The Dalai Lama looked down, swung his feet just a bit, then looked back up at us and said with a gentle smile, “Well, war is obsolete, you know.”
Then, after a few moments, his face grave, he said, “Of course the mind can rationalize fighting back…but the heart, the heart would never understand. Then you would be divided in yourself, the heart and the mind, and the war would be inside you.”
That’s the insanity of war, the insanity of the separated mind’s way of perception.
Scanning the news of the world on any given day is enough to lead you to thinking that the world is gone mad, that its being run by insane people, doing insane things …and you would be 100% correct.
The answer to the chaos and madness is not a single one of the “usual solutions” that are bandied about. The real answer to all this is the healing of the insanity of the separated ego mind, its need for control, its need to be right, and its “slippery logic”.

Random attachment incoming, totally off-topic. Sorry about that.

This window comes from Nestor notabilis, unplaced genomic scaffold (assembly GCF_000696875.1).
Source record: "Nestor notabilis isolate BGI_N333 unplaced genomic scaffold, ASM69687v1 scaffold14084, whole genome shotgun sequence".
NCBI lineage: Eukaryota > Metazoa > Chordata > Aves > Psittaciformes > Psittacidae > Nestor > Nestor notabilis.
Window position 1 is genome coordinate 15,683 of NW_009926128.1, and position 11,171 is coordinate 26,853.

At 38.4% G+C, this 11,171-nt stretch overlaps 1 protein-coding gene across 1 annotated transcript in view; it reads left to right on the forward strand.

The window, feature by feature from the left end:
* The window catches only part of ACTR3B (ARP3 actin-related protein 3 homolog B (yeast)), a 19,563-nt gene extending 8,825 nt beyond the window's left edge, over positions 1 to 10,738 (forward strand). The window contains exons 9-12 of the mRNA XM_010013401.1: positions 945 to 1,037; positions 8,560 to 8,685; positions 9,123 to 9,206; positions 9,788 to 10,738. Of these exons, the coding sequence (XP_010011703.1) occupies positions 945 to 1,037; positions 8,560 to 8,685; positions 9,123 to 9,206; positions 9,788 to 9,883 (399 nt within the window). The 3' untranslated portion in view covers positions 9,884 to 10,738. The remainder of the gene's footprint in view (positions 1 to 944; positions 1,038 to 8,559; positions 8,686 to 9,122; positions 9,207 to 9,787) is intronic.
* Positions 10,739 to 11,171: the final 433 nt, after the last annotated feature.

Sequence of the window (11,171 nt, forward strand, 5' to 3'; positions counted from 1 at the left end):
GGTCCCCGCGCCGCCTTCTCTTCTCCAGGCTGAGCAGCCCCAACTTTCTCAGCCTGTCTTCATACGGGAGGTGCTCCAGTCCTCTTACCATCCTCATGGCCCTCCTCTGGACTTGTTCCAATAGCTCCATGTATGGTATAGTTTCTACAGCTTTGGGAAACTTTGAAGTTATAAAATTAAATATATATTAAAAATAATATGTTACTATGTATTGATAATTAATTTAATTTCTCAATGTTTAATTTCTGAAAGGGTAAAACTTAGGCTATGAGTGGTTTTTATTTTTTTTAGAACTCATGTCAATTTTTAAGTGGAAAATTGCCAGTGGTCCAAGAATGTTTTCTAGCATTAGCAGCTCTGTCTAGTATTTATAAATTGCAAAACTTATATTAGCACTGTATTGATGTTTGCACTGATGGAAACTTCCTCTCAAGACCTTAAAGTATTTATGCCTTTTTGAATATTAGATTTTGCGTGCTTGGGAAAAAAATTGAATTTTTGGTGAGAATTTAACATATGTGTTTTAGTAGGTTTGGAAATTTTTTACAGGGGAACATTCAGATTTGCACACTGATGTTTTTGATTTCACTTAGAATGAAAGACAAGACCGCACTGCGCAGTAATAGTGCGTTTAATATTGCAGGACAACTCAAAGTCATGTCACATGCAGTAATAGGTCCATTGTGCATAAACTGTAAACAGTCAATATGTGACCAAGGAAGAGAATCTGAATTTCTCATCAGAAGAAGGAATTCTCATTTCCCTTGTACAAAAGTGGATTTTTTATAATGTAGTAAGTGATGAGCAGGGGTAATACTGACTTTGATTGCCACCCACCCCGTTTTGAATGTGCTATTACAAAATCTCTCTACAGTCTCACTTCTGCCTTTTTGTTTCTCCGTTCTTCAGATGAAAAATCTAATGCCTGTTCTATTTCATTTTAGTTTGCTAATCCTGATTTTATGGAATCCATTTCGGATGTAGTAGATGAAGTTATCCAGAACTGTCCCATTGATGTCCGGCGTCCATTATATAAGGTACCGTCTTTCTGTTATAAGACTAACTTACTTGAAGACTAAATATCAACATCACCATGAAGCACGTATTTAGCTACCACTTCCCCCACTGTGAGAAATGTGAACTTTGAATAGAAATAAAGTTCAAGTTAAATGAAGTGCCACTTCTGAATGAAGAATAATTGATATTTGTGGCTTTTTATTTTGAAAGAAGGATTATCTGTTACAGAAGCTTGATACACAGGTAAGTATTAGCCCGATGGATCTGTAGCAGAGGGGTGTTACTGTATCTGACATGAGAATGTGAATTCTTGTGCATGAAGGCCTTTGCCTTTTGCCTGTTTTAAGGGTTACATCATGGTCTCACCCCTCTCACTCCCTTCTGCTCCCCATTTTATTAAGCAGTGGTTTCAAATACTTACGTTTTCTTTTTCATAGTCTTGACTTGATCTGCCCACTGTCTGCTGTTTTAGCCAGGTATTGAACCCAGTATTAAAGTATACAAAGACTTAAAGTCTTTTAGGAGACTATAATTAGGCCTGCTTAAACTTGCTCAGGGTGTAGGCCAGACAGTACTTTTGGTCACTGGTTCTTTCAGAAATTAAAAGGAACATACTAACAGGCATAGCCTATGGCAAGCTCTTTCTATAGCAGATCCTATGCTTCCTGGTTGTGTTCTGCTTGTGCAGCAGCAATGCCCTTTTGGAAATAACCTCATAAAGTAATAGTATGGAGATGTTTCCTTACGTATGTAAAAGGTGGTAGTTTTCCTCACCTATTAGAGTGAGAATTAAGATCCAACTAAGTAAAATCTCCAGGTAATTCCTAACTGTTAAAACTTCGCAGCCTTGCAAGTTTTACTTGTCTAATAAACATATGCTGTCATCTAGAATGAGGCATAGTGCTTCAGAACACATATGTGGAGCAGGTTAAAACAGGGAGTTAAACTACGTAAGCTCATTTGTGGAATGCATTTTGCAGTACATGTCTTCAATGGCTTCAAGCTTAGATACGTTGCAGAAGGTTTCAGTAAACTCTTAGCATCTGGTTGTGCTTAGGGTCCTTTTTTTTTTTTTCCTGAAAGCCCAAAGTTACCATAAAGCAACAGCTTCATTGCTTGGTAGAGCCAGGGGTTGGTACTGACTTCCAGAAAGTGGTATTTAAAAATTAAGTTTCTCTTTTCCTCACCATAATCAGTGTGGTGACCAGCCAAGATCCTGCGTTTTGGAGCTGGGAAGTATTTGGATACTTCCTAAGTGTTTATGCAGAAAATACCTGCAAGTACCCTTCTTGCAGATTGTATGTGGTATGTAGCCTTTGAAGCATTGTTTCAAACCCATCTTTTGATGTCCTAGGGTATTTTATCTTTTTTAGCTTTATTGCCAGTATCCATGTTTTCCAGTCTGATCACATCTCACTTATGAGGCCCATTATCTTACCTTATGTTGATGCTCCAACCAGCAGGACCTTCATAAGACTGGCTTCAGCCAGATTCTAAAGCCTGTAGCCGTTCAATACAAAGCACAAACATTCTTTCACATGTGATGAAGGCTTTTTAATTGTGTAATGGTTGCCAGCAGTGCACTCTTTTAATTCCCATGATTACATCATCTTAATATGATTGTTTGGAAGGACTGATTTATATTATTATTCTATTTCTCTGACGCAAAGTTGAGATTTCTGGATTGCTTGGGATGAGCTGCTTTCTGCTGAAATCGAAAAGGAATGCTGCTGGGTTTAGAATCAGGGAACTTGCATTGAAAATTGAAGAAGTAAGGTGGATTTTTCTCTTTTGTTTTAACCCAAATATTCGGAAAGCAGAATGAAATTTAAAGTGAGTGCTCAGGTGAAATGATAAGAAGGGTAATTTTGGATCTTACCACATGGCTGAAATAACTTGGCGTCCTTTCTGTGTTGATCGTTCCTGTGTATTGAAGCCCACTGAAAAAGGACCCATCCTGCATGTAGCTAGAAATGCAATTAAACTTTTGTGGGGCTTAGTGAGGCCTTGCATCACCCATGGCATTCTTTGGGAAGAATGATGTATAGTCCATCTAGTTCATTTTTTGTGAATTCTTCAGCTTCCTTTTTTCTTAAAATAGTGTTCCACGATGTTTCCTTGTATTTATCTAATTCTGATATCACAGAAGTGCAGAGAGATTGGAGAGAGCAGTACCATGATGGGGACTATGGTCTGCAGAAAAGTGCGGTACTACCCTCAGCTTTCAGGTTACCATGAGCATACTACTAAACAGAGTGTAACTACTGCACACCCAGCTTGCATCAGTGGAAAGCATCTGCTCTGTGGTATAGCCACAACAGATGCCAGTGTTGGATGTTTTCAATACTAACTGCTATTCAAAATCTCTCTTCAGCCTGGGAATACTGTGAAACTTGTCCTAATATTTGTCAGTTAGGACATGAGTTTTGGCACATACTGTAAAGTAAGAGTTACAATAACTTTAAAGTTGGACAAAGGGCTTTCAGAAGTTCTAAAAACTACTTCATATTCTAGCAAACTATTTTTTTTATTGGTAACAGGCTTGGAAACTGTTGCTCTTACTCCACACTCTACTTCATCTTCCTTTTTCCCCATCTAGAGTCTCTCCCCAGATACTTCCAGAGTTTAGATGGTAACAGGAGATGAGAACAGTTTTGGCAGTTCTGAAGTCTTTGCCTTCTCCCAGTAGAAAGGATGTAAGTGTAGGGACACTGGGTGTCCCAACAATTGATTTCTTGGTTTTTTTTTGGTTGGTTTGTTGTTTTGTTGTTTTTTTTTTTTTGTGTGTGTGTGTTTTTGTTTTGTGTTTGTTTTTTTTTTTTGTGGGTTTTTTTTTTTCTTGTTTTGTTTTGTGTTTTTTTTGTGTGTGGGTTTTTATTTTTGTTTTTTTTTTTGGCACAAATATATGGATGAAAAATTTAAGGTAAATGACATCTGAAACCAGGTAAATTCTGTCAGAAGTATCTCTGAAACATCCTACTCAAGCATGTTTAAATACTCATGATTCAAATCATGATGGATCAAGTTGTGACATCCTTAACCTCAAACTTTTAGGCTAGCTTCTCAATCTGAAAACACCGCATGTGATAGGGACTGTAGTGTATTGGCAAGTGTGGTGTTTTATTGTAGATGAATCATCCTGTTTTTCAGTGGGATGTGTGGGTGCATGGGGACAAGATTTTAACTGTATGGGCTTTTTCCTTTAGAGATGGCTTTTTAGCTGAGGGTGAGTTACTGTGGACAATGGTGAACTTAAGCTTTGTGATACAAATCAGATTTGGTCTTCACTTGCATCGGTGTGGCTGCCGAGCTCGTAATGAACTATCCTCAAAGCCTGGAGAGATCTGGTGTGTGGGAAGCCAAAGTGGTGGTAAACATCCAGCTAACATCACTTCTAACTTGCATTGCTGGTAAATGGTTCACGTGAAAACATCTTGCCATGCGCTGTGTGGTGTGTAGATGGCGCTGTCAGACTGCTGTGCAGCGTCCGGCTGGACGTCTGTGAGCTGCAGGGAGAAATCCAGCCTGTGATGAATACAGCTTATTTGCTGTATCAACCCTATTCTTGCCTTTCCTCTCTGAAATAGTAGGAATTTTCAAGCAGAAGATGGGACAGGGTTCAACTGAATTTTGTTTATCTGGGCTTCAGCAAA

“Slippery logic” makes it OK to kill people for the “right” reasons, to torture, to deny people their basic human rights, to treat others as less than human, to lie, to cheat, to swindle, to wreak ecological harm on the planet in the name of “a greater good”. I, me, my, mine, is the underlying root cause of all of this. Everytime!
None of this is new of course, but the effects are no longer able to be hidden, and the means to have a global impact brings us to the brink of disaster like never before.
The usual answers, fixing stuff “out there” has been a futile exercise throughout human history. Making a war on everything only creates more war. Fixing “stuff out there” is in fact a story dreamed up by ego mind that created the problem. The real answer lies within each one of us, the opening to the values of heart that lead back to being in the here and the now.
True wisdom resides only in the now, unfettered by stories about a past, and not bound by fears about the future. All else is part of the ego minds fantasy.